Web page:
“You become what you think about all day long.”
– Ralph Waldo Emerson
“…an obsession is a way for damaged people to damage themselves more.”
– Mark Barrowcliffe
In the following excerpt from Betrayal of Trust, the reader is first introduced to Edward Slocum’s struggle with work addiction: an obsessive-compulsive disorder. His self-imposed demands and overindulgence in his work had almost cost him dearly:
He had worked the last 15 years to develop a new filtration system that screened out harmful pharmaceuticals from contaminating the water supply. His preoccupation with it had almost cost him his marriage. Their careless indifference could jeopardize my project, his mind screamed. Goddamn them!
Still, as seen in this second excerpt, there was a cost to him:
The last thing Karen had to have heard was metal hitting metal, he thought in anguish. And the baby! God! How could I have not known she was pregnant?
Edward not only lost his wife in an accident but he learned later from the autopsy report that she had been pregnant as shown in this excerpt:
Two years ago today, Karen’s car had been T-boned by an oncoming truck at the same intersection the young couple had just crossed. She had died instantly. Two days after the autopsy report, he had learned that she had been pregnant. Five days later he had buried them in the same plot in St. James Anglican Cemetery in Priceville.
Karen’s untimely death created a personal hell for Edward as he not only had to live with trying to resolve this deeply hurtful, interpersonal conflict but accept responsibility for his choices that emotionally separated him from her. Fraught with guilt because of his choices, the following excerpt gives the reader some sense of Edward’s on-going struggle:
Putting his pen down, he rolled his chair back and looked up at the picture of Karen on the shelf above his desk. He wondered, if he had worked from home more often, whether it would have made a difference in their relationship. “Maybe she would still be alive if I’d stayed home that evening,” he whispered under his breath.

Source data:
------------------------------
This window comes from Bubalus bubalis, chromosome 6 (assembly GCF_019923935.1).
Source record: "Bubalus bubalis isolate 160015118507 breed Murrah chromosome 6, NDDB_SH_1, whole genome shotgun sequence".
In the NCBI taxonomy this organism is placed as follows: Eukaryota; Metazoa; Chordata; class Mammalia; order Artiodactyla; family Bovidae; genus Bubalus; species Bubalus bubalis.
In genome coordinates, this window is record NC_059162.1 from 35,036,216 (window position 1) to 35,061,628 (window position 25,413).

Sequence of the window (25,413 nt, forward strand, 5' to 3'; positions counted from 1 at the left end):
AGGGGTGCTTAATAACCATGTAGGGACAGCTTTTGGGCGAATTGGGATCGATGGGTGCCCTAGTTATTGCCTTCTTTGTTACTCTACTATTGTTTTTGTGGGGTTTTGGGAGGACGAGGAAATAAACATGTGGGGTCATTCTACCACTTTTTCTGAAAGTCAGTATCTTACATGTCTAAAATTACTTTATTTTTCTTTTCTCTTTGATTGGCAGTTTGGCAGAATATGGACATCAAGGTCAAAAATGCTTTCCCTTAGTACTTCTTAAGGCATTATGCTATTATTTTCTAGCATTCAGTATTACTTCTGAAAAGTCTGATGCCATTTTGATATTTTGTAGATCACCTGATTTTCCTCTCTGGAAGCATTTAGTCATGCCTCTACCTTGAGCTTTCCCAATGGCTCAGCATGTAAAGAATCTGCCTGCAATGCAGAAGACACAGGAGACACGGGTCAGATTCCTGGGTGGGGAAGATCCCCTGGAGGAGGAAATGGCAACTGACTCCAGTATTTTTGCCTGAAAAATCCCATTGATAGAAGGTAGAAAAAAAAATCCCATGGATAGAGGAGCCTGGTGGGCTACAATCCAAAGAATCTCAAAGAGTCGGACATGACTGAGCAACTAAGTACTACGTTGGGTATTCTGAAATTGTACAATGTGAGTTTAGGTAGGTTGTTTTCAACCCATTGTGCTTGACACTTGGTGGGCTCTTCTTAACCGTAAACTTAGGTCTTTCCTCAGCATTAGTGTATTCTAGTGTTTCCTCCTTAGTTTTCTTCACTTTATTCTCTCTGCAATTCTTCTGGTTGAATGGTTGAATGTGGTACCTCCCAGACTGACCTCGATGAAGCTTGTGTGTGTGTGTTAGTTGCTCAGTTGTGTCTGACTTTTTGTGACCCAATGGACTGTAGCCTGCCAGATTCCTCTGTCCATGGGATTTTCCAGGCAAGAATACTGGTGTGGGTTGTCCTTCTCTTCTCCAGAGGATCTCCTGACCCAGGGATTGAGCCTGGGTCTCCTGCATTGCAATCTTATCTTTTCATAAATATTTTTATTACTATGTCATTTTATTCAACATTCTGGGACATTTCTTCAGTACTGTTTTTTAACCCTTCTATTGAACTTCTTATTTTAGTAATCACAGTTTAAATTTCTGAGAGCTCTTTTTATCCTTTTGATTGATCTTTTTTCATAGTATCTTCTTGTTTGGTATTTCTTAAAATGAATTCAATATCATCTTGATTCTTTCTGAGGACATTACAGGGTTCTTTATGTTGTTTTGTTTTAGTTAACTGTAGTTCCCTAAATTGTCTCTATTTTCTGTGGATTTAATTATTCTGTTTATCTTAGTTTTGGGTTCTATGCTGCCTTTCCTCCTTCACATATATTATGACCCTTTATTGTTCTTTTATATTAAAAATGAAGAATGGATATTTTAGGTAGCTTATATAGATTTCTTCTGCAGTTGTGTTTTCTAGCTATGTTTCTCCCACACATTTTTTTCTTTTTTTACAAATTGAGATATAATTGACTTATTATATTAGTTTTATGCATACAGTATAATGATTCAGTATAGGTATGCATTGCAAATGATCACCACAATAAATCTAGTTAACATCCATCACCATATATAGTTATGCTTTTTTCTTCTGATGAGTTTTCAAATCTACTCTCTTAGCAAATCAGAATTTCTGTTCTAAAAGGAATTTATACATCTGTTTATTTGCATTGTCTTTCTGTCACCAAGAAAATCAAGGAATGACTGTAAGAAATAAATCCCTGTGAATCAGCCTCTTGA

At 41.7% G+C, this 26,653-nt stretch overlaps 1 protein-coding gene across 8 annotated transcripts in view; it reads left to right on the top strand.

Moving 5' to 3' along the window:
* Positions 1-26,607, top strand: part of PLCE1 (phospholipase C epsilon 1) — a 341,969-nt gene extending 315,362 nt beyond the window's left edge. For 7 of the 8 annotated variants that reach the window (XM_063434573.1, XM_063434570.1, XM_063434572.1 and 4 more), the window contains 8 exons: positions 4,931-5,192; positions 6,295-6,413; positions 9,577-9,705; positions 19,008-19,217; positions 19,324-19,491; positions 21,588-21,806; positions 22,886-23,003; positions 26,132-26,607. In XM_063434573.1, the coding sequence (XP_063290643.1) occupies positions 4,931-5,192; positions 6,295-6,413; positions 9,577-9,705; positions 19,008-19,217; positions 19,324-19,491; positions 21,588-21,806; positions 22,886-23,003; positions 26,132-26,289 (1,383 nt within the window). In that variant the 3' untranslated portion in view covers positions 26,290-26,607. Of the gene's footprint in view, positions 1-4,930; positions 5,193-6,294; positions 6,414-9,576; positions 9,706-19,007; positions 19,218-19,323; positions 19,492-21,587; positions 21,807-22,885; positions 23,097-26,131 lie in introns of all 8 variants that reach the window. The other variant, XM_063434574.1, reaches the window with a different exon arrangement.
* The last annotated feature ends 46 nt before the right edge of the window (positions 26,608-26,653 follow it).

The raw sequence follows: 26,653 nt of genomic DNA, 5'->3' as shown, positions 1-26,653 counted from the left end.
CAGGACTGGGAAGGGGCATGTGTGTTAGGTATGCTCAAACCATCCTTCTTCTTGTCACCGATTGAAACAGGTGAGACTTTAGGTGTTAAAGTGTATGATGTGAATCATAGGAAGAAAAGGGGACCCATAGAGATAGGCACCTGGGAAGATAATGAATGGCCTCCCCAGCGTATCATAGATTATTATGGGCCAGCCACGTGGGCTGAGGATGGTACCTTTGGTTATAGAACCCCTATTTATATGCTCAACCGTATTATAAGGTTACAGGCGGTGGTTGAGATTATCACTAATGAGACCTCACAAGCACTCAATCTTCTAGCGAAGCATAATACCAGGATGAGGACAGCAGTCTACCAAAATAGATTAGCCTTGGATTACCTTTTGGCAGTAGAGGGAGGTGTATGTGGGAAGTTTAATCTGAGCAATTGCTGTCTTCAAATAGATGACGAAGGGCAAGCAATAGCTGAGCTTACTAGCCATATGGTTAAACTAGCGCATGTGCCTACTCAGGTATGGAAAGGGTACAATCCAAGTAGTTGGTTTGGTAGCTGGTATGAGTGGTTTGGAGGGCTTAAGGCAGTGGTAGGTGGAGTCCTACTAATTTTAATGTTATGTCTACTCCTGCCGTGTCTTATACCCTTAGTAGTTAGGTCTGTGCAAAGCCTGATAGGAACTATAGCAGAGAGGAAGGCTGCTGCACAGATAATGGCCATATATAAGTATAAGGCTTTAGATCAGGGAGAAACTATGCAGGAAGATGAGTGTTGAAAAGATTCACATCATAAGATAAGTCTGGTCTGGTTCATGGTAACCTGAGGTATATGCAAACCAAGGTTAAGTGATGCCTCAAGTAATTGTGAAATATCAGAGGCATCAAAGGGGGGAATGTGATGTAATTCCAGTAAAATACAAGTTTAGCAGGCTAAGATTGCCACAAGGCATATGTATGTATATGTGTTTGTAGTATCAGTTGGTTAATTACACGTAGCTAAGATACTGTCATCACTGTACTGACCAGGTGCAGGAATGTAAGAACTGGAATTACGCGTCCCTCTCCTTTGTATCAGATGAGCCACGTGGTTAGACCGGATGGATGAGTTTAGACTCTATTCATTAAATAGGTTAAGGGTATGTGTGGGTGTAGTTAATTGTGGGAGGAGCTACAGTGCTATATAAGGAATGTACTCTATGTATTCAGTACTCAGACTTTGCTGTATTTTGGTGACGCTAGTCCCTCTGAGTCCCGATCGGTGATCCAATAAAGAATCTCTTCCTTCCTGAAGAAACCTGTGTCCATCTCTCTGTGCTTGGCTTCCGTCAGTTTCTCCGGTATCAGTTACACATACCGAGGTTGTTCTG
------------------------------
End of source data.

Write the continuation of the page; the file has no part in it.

Unable to resolve his emotional needs, he struggles with intimacy issues especially over his rekindled attraction to his teenage sweetheart, Charlotte Bradley. And, like most workaholics do, he throws himself back into his work.
The reader quickly learns about Edward’s need to play the control game especially when it came to who controlled the rights to the patents for his filtering system. He has a tendency to over-plan and over-organize because he is most comfortable when things are predictable and consistent. He hates to wait and his impatience often led to impulsive action. Though all of these are characteristics for a workaholic, the reader learns of another characteristic at the beginning of Chapter One. Namely, that Edward has given little or no attention to his physical needs like nutrition, rest and exercise:
At 42 years old, he had only lately seen a roll developing around his 32-inch waist. Though he had a gym at home and went to the executive gym at KemKor (one of the perks of being an executive vice president), he had barely used either of them in the last two months.
Work defined Edward’s identity and gave his life meaning supporting the philosophy: “I work therefore I am.” His life lacked clear boundaries and his blurred boundary thinking often meant sacrificing his own needs. When it came to his wife, Karen, his obsessive-compulsive disorder distanced him from really knowing her. And, it was something he regretted deeply. The following excerpt may give you some idea of how disconnected he was from Karen:
Edward never understood why she was out so late that evening. When he had spoken to her earlier that day from the Canadian Standards Association Conference in Toronto, she had told him that she was up to her neck in work, trying to meet a deadline for her drawings, and she expected to be up working on them when he got home.
With the help of Charlotte, Edward begins to change his thinking about himself and to break his workaholic habits by learning to identify and accept his feelings, his limitations, and to work smarter not longer. Once he learned to accept his feelings and please himself first and not others his life changed to accept that less is indeed more. The final sentence in the last chapter is meant to convey this idea:
“Time will tell whatever time will tell.” And he took her in his arms and kissed her deeply.